6. The executive has a responsibility to manage, lead and lookout for the staff. If you are with a well-regulated association, your contract says that you have the responsibility to hire, supervise, compensate, and, when necessary, terminate staff. That’s part of managing them.
But you also have the responsibility to lead staff, to stimulate their interests, to develop their enthusiasm for the mission, to inspire them. By the same token, it’s your responsibility to look out for the staff’s welfare. If you get a big raise or bonus and the staff gets pennies, do you not think they will know it? And will they go the extra mile for you? You need to have an idea what is going on in their lives to demonstrate you think of them as valued people, not cogs in the association’s machine, and when necessary, to go to bat for them with the board and the leadership.
7. The executive has a responsibility to know the job. Like any profession, association management has a body of knowledge. And like every profession, no one can know it all. The literature doubles faster than we can read it. But if you don’t have a basic understand of things like nonprofit accounting, UBIT, board governance, and hundreds of other topics that are unique to what we do, you will fail. And your staff will understand that you are not competent and will not respect you as the staff leader.
That’s why it’s vital to belong to ASAE and the local association executive societies—to get out of your office and attend meetings where you can increase and share knowledge—and to stay up to date on the latest literature in the field.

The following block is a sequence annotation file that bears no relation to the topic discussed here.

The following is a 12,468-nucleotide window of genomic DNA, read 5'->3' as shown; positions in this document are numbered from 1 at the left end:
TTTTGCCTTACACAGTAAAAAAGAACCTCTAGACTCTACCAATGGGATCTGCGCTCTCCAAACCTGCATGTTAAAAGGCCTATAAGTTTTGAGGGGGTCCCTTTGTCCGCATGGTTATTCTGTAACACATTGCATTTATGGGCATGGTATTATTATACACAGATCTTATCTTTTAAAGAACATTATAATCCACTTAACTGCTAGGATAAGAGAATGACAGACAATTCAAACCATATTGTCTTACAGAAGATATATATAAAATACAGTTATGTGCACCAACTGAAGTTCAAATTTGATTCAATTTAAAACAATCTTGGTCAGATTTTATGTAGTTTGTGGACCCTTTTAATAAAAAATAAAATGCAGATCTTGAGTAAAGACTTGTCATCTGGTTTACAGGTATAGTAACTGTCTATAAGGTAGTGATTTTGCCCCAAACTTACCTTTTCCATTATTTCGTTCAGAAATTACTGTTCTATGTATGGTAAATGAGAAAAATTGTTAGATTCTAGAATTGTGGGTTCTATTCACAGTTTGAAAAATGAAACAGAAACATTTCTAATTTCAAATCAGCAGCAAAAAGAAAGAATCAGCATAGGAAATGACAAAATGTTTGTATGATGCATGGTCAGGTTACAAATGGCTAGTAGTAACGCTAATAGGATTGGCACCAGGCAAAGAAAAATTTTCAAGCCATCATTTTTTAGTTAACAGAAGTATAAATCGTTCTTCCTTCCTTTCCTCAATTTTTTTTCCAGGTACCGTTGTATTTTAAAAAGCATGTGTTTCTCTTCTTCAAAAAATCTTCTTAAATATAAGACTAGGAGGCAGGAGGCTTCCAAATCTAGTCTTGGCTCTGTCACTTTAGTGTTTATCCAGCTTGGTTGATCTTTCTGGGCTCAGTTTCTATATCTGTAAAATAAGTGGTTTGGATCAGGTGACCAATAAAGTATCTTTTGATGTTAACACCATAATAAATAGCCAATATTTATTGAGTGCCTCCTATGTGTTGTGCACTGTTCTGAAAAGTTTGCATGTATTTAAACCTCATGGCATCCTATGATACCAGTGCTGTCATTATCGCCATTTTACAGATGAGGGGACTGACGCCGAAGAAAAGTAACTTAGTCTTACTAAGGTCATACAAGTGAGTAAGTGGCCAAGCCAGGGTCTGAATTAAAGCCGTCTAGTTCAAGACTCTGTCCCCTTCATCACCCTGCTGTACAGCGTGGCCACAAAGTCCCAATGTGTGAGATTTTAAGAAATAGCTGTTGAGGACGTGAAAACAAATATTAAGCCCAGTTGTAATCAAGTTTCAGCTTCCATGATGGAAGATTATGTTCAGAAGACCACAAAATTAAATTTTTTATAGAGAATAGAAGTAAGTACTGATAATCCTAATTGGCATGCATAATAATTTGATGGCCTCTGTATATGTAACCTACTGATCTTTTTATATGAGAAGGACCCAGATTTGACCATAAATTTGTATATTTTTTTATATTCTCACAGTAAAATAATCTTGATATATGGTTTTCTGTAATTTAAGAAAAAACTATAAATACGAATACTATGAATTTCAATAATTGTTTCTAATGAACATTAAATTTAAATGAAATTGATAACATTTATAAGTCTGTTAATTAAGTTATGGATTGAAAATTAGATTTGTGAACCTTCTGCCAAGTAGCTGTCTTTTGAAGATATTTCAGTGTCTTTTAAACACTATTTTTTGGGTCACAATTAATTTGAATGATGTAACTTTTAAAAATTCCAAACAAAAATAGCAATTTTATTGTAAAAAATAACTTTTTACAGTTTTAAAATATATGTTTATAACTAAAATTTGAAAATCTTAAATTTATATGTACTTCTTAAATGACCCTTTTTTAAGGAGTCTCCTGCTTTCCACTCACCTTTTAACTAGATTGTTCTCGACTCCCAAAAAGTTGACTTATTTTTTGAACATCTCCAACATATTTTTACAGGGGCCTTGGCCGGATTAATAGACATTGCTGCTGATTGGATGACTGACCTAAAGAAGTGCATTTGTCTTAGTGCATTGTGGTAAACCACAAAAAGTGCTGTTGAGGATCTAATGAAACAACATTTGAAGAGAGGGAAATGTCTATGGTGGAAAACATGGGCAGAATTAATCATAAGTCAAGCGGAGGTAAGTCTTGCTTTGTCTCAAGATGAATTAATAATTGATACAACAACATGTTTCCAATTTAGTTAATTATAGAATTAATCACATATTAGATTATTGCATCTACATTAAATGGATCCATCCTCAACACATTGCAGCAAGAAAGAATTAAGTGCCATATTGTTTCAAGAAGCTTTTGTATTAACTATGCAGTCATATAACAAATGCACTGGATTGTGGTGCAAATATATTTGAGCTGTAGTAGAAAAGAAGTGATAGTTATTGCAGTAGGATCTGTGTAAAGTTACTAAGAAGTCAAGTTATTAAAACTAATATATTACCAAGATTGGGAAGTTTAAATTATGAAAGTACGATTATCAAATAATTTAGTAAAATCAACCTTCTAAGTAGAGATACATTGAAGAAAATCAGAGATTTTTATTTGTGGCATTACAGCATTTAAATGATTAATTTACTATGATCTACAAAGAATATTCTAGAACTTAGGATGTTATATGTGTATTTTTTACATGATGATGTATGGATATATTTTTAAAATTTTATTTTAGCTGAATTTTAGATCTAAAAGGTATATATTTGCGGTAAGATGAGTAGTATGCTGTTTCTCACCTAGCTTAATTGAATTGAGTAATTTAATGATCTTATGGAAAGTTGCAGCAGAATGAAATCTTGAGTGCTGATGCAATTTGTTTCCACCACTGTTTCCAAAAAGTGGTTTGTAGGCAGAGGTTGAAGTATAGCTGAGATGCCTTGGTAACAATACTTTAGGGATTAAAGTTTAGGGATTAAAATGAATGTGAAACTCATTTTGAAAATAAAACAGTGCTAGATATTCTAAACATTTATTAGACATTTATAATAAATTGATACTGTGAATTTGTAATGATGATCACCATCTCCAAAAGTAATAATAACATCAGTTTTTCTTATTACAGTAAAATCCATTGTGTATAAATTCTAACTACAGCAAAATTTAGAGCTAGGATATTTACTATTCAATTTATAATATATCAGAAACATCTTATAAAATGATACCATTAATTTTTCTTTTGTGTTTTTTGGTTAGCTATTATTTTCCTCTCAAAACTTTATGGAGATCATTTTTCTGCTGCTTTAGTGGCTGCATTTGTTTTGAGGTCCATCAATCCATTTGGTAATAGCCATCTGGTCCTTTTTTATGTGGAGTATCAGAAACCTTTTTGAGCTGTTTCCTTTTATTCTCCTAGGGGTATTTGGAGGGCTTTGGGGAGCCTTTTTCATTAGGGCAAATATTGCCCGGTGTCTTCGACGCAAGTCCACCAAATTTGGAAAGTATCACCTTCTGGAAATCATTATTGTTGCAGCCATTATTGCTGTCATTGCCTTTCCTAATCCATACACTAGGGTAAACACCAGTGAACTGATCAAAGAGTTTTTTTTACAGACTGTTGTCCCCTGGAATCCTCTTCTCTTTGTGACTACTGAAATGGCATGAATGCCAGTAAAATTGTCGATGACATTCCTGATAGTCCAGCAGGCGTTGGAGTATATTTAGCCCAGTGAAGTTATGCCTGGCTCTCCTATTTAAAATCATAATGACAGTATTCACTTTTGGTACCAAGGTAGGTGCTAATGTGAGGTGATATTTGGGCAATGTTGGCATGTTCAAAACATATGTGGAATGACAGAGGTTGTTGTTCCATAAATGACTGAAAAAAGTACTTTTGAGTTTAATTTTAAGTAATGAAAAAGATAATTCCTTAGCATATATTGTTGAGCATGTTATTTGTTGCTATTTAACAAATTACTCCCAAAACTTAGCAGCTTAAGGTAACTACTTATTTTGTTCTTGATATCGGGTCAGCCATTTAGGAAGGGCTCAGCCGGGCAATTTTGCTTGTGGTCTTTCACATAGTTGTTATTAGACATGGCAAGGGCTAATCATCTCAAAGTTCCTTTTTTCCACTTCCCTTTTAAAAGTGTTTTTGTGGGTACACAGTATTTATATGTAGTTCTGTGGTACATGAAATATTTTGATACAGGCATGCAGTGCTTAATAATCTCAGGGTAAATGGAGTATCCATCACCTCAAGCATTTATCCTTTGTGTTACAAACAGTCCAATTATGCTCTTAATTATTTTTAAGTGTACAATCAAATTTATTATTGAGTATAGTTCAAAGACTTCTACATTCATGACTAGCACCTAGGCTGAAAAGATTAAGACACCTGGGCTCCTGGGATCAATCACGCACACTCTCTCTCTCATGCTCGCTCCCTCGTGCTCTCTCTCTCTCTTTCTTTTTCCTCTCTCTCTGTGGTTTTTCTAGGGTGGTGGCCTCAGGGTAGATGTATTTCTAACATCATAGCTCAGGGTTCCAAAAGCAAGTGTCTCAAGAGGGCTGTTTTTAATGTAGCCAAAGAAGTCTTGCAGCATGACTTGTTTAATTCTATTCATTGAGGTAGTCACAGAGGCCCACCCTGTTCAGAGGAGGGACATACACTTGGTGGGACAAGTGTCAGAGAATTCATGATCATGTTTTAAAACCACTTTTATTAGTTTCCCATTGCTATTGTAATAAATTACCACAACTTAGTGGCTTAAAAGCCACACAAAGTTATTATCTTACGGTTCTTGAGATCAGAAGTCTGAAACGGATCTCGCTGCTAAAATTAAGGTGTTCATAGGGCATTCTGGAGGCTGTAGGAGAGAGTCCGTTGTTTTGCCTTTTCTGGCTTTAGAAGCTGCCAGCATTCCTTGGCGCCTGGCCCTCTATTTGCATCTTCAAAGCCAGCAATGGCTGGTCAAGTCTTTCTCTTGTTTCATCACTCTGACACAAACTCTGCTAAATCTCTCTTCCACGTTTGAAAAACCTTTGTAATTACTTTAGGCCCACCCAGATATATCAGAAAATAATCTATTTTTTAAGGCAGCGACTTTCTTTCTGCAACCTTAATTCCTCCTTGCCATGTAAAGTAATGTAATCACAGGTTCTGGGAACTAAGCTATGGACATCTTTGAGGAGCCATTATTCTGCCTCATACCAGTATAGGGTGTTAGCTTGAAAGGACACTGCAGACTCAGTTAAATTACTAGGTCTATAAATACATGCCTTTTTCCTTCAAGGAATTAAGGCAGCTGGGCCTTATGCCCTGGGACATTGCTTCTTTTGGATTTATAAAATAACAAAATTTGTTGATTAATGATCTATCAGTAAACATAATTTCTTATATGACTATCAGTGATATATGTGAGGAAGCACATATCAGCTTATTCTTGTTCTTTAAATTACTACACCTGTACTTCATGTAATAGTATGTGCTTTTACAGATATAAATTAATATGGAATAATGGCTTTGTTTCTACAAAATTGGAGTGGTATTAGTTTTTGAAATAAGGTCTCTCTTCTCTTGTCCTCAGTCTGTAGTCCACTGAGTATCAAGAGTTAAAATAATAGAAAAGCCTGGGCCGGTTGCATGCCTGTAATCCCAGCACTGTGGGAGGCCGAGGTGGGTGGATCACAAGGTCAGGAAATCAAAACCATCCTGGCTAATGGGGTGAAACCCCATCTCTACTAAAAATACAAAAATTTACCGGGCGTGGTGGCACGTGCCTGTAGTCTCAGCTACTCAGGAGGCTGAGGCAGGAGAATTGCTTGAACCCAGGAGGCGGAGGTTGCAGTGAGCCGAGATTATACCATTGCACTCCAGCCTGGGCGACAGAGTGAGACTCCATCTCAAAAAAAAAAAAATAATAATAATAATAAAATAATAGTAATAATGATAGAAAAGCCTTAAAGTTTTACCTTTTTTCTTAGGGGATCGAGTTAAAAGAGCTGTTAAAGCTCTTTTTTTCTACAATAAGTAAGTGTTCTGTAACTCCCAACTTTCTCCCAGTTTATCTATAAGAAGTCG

8. The executive has a responsibility to be committed to the mission. If you don’t care, why should the staff? When I decided not to seek reelection to the Massachusetts senate after five terms, I was frustrated and burned out. I wanted a job where I didn’t have to care, where I could make a living and enjoy life. Luckily, I stumbled into association management, where I discovered I’m not capable of not caring!
If you are working for an association where you don’t feel a real commitment to the mission, cause, industry, or profession, it’s time to refresh your resume. The volunteers and staff will catch your lack of enthusiasm.
9. The executive has a responsibility to maintain ethics and integrity in the association. When things are done in secret, the association is headed for trouble. When things are done that you wouldn’t want in the trade press, the association is headed for trouble. When things are done to benefit a small group at the expense of the many, the association is headed for trouble. Speaking up for the right always takes moral courage, and you may pay a price. But eventually you’ll pay a higher price for silence.
10. The executive has a responsibility to carry out the wishes of the board, fully and enthusiastically. The board directs the goals and priorities of the association. When you believe what they are doing is counterproductive, you must tell them. But once they decide, you must go forward, unless the course is unethical or illegal. In that case, having told them, you must find other employment.
Editor’s Note: This article, originally published in 2007, has been updated.